By Cam Lucadou-Wells
Six of Casey’s elders reveal the extraordinariness of their lives in a one-off performance, Tale Tellers, at Bunjil Place.
The ‘tale tellers’ made their homes in Casey from far-flung corners of the world – New Zealand, England, Fiji, Tasmania – and a little closer nearby.
One was a Fijian Indian urged by his parents to give back to the world, who worked with Maori youth in New Zealand.
He is now a film-maker and radio presenter driven to reach a wider audience.
Another was one of seven kids who travelled down from Deniliquin, photographed lying on a mattress in a back of a ute gazing at stars above Swanston Street in the 1970s.
She is now working with children as an Aboriginal co-operative leader.
Actress and director Evelyn Krape, with the help of oral historian Dr Vivienne Nicholson, scripted the stories.
She will join the six on stage with an Afghani performing group, leading them like a pied piper as they tell their stories.
Many of their life stories were forged by profound moments of tragedy, Ms Krape says.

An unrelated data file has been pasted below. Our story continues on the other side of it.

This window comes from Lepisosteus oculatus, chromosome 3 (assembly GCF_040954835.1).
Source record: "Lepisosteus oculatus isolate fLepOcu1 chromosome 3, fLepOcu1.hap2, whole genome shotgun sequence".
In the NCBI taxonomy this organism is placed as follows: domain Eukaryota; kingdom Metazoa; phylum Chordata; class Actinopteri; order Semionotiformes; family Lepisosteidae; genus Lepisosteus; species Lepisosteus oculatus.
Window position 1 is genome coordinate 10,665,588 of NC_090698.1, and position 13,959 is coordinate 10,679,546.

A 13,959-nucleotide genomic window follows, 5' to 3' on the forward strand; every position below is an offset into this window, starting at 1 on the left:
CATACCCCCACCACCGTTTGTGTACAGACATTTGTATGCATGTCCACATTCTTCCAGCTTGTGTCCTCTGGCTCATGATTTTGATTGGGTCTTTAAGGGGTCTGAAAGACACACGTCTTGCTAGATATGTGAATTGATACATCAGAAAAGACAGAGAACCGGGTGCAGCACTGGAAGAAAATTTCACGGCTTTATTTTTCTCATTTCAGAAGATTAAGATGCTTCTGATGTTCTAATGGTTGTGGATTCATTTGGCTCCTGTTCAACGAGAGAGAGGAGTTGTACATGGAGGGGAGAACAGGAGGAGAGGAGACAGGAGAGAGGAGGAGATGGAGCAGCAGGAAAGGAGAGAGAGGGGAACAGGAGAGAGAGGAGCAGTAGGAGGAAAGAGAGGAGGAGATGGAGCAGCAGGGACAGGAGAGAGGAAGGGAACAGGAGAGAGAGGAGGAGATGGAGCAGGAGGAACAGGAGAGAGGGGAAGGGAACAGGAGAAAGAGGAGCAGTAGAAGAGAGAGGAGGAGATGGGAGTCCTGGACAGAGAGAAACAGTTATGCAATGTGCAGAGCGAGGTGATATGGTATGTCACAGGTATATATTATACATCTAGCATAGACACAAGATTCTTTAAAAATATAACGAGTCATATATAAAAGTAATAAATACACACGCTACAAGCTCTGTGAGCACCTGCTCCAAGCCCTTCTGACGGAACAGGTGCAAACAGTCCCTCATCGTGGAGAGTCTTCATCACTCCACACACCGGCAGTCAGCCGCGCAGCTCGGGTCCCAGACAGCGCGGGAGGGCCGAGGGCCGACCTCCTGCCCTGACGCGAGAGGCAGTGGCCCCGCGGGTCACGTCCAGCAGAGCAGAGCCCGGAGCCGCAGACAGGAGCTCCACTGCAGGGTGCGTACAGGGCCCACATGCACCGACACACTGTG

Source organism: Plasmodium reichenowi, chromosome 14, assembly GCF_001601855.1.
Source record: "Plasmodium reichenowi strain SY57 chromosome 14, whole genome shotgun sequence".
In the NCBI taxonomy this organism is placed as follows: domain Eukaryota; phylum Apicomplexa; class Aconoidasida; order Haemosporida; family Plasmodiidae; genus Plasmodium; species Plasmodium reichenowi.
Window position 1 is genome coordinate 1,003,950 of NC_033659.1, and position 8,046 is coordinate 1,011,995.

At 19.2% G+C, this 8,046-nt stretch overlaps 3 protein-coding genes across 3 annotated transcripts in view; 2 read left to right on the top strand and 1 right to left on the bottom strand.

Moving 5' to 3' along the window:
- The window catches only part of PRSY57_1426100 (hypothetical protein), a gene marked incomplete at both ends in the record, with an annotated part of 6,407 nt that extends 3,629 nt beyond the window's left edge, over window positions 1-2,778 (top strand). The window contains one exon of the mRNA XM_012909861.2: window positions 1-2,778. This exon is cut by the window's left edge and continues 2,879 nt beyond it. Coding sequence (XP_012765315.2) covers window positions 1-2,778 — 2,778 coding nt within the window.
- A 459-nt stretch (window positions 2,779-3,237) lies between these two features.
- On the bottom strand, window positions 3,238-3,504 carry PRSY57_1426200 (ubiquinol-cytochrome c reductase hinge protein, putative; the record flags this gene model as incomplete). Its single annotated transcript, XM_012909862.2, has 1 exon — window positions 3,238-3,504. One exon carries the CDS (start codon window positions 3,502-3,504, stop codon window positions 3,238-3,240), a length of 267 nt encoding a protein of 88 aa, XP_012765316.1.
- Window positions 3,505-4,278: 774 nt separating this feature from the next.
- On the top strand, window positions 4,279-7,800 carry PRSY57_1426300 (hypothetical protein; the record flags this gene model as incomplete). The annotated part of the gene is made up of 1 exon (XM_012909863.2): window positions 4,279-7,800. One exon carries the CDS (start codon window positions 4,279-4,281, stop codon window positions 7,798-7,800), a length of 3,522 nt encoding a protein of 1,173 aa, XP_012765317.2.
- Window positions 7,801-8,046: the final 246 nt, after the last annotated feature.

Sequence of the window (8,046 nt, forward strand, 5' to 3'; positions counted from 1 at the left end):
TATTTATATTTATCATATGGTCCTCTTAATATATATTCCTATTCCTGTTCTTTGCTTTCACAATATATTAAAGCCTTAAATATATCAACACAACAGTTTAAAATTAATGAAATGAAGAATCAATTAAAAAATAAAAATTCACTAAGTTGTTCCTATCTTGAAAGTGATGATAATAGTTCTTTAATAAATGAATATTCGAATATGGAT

“What’s driving these tale tellers has been a determination and resilience, and to contribute to the community.”
Ms Krape has staged a number of tale teller performances.
Audiences are inevitably moved. You will hear “sighs of recognition” from the crowd during the show, Ms Krape says.
“Everyone finds something that makes them think ‘Oh my God, that’s my story’.”
And for the elders – that generation that often feels invisible, is wracked with ill-health and isolated – this is a chance to be embraced.
“We’re celebrating their lives,” Ms Krape says.
“It’s extraordinary when the grandchildren and great-grandchildren are in the audience and they see their gran or their pa.
“They have seen them as these ordinary, frail people and it’s marvellous. It’s a great feeling.”
Tale Tellers is at Bunjil Place Studio, Magid Drive, Narre Warren on 3 November, 1-2.30pm. Tickets: $7, including afternoon tea.